Updated Mon. Feb. 19 2007 9:52 AM ET
CTV.ca News Staff
The family of a nine-month-old “bubble boy,” who has spent months living in isolation in an Alberta hospital, has received the news they’ve been waiting for. A bone marrow donor has been found who can help their son.
Evan Pogubila, has severe combined immunodeficiency disease, one of only a handful of children in Canada with the ailment. Caused by a genetic defect, the condition is the rarest, and deadliest, of the primary immunodeficiencies.
Children with the disease lack lymphocytes, the white blood cells that fight infection. Any contact with anyone with the slightest illness could compromise what little of his immune system is left. Even the common cold could be devastating.
The chances of finding an exact match for Evan were less than 1 in 3 million, making the connection even more remarkable.
His father, Fred Pogubila, says the family felt a wave of emotion upon learning of the news.
“Shock. Disbelief. Bewilderment. Excitement — the whole gamut of emotions came through. We’re just happy that we’re now in the game,” he told Canada AM.
Evan has been living in solitude from the public for more than three months — separated even from his twin sister Jordan, who doesn’t have the condition.
“That’s probably the hardest part of this right now,” says Pogubila. “We bring her in but they cannot have any contact. So we have a window that they beat on the glass against each other. Whether or not there’s a connection, we’d like to think this is. It’s fun to see them interact even if it is through a pane of glass.”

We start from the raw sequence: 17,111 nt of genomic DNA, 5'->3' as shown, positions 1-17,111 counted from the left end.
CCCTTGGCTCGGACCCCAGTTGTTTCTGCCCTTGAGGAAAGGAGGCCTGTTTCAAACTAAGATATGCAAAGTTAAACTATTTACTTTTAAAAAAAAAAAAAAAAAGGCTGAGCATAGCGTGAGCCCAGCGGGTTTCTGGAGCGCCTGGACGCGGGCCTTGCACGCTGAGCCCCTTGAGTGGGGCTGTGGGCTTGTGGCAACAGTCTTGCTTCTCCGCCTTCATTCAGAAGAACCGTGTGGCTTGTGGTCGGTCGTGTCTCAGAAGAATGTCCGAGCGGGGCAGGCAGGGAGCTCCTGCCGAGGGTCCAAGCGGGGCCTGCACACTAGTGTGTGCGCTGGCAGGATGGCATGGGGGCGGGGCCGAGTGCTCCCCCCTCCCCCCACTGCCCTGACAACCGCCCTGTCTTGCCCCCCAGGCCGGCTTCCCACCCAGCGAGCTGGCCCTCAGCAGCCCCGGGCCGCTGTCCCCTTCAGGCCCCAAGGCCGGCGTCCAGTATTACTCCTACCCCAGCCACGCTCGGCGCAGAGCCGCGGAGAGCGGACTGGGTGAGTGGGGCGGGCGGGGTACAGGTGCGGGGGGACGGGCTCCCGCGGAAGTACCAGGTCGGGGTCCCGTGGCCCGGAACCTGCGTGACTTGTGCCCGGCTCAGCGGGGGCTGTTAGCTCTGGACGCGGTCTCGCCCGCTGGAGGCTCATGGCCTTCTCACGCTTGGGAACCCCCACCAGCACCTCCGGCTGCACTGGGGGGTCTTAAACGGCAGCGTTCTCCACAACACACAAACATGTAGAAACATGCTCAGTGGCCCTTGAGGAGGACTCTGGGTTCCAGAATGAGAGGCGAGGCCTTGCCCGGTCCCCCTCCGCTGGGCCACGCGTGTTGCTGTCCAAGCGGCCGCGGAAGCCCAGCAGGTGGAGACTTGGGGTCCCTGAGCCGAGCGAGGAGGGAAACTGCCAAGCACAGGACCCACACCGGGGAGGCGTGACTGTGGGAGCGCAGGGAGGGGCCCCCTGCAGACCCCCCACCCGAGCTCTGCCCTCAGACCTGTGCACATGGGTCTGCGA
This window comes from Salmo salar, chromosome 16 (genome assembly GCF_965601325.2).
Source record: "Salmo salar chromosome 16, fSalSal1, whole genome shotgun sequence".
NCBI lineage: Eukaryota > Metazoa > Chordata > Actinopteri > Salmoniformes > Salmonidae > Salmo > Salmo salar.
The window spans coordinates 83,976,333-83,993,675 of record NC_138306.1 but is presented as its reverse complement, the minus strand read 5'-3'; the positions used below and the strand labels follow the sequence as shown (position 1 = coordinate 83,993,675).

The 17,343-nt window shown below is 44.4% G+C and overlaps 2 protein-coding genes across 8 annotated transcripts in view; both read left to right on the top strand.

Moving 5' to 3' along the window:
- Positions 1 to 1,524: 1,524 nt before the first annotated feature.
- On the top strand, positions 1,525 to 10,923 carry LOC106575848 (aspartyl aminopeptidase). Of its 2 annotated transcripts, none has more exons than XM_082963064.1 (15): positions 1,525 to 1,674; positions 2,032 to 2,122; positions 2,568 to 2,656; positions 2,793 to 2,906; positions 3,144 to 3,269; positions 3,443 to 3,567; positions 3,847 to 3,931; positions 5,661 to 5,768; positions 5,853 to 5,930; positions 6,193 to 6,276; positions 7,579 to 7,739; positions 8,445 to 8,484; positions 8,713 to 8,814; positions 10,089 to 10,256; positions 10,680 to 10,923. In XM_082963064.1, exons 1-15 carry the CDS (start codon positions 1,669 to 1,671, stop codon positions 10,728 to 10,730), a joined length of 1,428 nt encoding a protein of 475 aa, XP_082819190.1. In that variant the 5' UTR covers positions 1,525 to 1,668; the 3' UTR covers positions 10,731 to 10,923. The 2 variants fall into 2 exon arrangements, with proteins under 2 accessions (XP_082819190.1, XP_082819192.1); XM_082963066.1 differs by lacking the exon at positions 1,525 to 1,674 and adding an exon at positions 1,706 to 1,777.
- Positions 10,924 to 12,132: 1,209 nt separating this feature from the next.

Evan’s only chance of leaving the hospital room he’s called home for more than half his life was a bone marrow transplant.
Last Thursday, Evan’s family received word that a bone marrow match had been found and the donor was willing to undergo the procedure to help Evan.
The transplant can only be performed at Sick Kids Hospital in Toronto. So next week, Evan will fly to Toronto on a medical air ambulance.
Pogubila says while the family is excited and grateful, they remain nervous about the road ahead. Evan will have to undergo chemotherapy to prepare his system for the transplant. And there’s no guarantee his body will accept the donor’s marrow.
“There’s a lot of work that goes on. The fact that we found ‘the magic bullet’ we have to put it into action right now. It is a long process that’s going to take place and the success rate, it’s not guaranteed that he has the perfect match, that it’ll engraft correctly to his body.”
Pogubila says he’s learned a lot from this experience, particularly how important it is to donate blood.
“It’s unfortunate that it’s taken me to be put in this situation to step forward and donate. But it’s the one thing that everyone has and the one thing that everyone can give. It doesn’t discriminate against age, colour race, economic status of some sort. It’s one thing that we can all give and we can all share.
“And basically, I’d like to give back to what we’ve been given from the community.”
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